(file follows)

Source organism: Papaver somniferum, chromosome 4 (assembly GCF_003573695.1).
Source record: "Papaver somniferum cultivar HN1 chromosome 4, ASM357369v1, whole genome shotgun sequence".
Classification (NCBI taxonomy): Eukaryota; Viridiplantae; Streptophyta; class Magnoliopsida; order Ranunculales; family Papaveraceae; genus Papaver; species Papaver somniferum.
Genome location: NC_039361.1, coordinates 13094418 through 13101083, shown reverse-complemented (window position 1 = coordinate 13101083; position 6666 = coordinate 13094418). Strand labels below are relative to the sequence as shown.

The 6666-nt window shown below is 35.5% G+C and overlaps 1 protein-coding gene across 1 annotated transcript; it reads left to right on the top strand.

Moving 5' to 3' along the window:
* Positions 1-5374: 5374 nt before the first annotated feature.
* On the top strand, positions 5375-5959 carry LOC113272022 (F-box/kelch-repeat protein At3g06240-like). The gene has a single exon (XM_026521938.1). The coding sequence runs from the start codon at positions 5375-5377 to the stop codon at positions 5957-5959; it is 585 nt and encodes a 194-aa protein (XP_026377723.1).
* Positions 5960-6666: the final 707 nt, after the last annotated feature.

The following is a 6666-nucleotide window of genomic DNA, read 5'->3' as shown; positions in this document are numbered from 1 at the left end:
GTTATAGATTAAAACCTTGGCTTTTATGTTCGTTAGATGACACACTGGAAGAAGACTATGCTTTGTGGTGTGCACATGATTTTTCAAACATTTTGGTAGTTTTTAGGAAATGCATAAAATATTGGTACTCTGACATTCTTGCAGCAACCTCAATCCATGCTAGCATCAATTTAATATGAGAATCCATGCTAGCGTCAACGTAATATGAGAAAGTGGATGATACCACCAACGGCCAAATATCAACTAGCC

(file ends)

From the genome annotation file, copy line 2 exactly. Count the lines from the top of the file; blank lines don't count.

Source record: "Papaver somniferum cultivar HN1 chromosome 4, ASM357369v1, whole genome shotgun sequence".